Incidents of invasive cancers are to more than double by 2030, figures from the National Cancer Registry of Ireland have revealed.
The projected figures show that there will be 54,780 cases in 2030 compared to 26,283 in 2010 – an increase of 108 per cent.
Speaking at the launch of Daffodil Day 2013 was the director of the National Cancer Control Programme (NCCP), Dr Susan O’Reilly, who said that the implementation of well-organised cancer control systems could help increase Ireland’s cancer survival rate by 10 per cent.
Introduced in late 2012, it is available to both men and women, and aims to target the over 2,000 new cases of bowel cancer in Ireland each year.
With over 4,000 packs already sent out to men and women between the ages of 60-69, recipients can provide everything needed for testing from the comfort of their own homes before posting them back.
Stressing that just five per cent of cancers are inherited, a much bigger worry is the roughly 30 per cent that are directly related to lifestyle choice.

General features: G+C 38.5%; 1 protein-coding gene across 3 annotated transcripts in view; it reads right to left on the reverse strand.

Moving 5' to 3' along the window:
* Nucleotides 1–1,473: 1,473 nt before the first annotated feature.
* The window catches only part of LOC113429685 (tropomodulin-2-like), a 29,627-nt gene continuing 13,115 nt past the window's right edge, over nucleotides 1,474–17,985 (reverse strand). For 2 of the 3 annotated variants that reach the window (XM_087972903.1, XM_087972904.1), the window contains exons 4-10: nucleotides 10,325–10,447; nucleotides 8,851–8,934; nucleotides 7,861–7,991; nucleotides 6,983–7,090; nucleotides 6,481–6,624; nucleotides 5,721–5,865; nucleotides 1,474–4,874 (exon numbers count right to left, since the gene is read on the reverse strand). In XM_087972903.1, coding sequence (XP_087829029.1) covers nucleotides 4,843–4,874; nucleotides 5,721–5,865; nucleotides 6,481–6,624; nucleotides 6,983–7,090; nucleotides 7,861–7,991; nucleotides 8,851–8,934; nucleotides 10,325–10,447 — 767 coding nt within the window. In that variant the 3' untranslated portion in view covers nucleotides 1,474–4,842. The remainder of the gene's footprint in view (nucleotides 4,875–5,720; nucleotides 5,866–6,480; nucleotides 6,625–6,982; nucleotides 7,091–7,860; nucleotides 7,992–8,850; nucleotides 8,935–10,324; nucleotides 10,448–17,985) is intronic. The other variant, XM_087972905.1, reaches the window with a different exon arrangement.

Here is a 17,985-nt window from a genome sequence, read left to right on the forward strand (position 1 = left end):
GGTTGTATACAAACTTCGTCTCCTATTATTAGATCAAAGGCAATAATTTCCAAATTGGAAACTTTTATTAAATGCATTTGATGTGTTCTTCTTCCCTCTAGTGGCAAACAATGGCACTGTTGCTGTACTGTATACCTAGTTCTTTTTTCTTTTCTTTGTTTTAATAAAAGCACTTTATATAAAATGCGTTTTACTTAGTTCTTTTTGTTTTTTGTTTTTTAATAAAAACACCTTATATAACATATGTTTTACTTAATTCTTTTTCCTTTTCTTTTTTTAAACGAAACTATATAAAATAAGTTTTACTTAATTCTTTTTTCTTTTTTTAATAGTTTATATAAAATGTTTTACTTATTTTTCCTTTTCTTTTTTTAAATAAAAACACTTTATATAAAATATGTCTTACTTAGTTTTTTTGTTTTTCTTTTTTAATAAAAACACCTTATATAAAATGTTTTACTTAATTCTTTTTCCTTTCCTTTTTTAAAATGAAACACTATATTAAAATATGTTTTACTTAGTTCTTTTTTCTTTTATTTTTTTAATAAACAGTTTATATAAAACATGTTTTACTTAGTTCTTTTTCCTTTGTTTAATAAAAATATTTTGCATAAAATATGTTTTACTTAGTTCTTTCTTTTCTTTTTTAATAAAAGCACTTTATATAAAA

While acknowledging that ‘finger wagging’ won’t work, O’Reilly was unequivocal in the step that she believed government needed to take to reduce incidences of the most common ‘lifestyle choice’ cancer in Ireland – lung cancer:
I think the government should stop being afraid of losing revenue because of [cigarette] smuggling and should raise taxes on cigarettes.
Provisional results for 2012 had shown that one-third of people who attended rapid access lung clinics were diagnosed with a primary cancer.
Progress is being made, however, with a range of new cancer drugs set to come onstream in 2013 along with an increase in cancer treatment services.
One such service is the new National Prostate Brachytherapy Programme, which has led to the provision of single day treatments for the cancer at its centres in Galway, Cork and Dublin.
Looking to the future, O’Reilly outlined what the critical success factors would be for the NCCP, which included population-based screening, better early diagnosis, multidisciplinary teams and more doctors, specialised nurses and volunteers.